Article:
The FDA today approve Farydak (panobinostat) for the treatment of patients with multiple myeloma, a form of blood cancer arising from plasma cells, a type of white blood cell, found in bone marrow.
Multiple myeloma primarily affects older adults, causing plasma cells to rapidly multiple and crowd our other healthy blood cells from the bone marrow. When the bone marrow has too many plasma cells, they being to move to other parts of the body, which can then weaken the body’s immune system, leading to anemia and cause other bone and kidney problems.
Farydak works by inhibiting the activity of enzymes, known as histone deacetylases (HADCs); a process which may slow the over-development of plasma cells in multiple myeloma patients, or cause these dangerous cells to die.
Farydak is the first HDAC inhibitor approve to treat multiple myeloma, and is intended for patients who have received at least two prior standard therapies including bortezomib and an immunomodulatory agent. Farydak is to be used in combination with bortezomib, a type of chemotherapy, and dexamethasone, an anti-inflammatory medication.
In November 2014, the FDA’s Oncologic Drugs Advisory Committee advised the agency that, based on the data reviewed, the drug’s benefits did not outweigh its risks for patients with relapsed multiple myeloma. After the meeting, the company submitted additional information supporting Farydak’s use for a different indication: patients with multiple myeloma who have received at least two prior standard therapies, including bortezomib and an immunomodulatory agent.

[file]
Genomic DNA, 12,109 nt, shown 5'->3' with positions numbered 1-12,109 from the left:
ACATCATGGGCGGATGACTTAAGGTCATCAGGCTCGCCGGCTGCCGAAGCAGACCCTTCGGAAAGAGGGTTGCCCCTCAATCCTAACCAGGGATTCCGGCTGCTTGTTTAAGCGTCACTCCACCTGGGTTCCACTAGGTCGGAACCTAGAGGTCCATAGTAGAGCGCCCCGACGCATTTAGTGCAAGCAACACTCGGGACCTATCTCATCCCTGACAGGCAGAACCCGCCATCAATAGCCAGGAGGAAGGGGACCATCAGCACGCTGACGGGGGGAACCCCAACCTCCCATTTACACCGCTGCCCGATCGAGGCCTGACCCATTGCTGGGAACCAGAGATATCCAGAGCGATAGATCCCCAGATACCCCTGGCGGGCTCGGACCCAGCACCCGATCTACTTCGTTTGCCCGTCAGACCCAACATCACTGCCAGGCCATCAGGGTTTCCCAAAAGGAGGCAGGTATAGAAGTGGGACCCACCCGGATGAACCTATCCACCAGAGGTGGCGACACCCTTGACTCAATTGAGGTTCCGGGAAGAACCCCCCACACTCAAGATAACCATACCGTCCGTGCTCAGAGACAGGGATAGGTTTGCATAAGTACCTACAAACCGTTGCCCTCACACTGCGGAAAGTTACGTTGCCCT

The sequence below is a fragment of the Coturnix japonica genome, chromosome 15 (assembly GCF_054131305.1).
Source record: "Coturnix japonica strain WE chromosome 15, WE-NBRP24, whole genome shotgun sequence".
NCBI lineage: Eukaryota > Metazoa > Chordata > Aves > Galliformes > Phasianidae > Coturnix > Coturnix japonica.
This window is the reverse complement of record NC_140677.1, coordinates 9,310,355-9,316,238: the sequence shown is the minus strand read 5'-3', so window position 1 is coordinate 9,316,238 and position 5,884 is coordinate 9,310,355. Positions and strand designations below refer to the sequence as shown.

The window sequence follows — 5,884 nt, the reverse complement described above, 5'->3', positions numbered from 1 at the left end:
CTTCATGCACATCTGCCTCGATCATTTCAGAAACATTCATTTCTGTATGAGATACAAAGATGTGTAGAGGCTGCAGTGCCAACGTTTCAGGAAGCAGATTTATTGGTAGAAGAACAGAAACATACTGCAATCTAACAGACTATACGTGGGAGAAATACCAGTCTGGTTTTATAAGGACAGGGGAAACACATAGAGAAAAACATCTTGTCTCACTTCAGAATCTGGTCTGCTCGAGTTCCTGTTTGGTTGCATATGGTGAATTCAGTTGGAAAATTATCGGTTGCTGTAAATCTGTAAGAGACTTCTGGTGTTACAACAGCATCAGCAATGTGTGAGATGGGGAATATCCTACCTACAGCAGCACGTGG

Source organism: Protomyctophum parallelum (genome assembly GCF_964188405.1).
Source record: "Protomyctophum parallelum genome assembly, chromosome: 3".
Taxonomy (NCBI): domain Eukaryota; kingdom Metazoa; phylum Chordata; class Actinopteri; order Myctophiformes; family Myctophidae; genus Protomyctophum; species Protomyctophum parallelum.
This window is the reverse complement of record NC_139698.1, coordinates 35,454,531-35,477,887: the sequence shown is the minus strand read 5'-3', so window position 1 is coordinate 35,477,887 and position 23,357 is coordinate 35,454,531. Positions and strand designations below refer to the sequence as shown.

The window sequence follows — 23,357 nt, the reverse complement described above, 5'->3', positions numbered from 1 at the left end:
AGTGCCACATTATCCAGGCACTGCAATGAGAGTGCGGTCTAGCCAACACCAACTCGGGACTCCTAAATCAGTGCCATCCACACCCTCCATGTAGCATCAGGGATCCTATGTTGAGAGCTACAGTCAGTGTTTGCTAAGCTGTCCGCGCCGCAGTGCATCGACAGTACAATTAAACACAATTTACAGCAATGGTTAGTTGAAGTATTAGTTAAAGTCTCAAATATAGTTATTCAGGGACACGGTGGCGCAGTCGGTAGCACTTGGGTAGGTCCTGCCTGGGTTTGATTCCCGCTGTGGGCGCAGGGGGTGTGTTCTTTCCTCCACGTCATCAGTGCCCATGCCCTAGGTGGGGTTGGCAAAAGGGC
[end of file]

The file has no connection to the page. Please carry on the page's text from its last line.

The safety and efficacy of Farydak in combination with bortezomib and dexamethasone was demonstrated in 193 clinical trial participants with multiple myeloma who received at least two prior treatments that included bortezomib and an immunomodulatory agent. Participants were randomly assigned to receive a combination of Farydak, bortezomib and dexamethasone, or bortezomib and dexamethasone alone.
Study results showed participants receiving the Farydak combination experienced a delay in their disease progression (progression-free survival) for about 10.6 months, compared to 5.8 months in participants treated with bortezomib and dexamethasone alone. Additionally, 59 percent of Farydak-treated participants saw their cancer shrink or disappear after treatment (response rate), versus 41 percent in those receiving bortezomib and dexamethasone.
Farydak carries a Boxed Warning alerting patients and health care professionals that severe diarrhea and severe and fatal cardiac events, arrhythmias and electrocardiogram (ECG) changes have occurred in patients receiving Farydak. Because of these risks, Farydak is being approved with a Risk Evaluation and Mitigation Strategy (REMS) consisting of a communication plan to inform health care professionals of these risks and how to minimize them.
The most common side effects of Farydak were diarrhea, tiredness, nausea, swelling in the arms or legs, decreased appetite, fever, vomiting and weakness. The most common laboratory abnormalities were low levels of phosphorus in the blood (hypophosphatemia), low potassium levels in the blood (hypokalemia), low levels of salt in the blood (hyponatremia), increased creatinine, low platelets (thrombocytopenia), low white blood cell counts (leukopenia) and low red blood cell counts (anemia). Healthcare professionals should also inform patients of the risk of bleeding in the gastrointestinal tract and the lungs, and liver damage (hepatotoxicity).
Farydak is marketed by East Hanover, New Jersey-based Novartis Pharmaceuticals.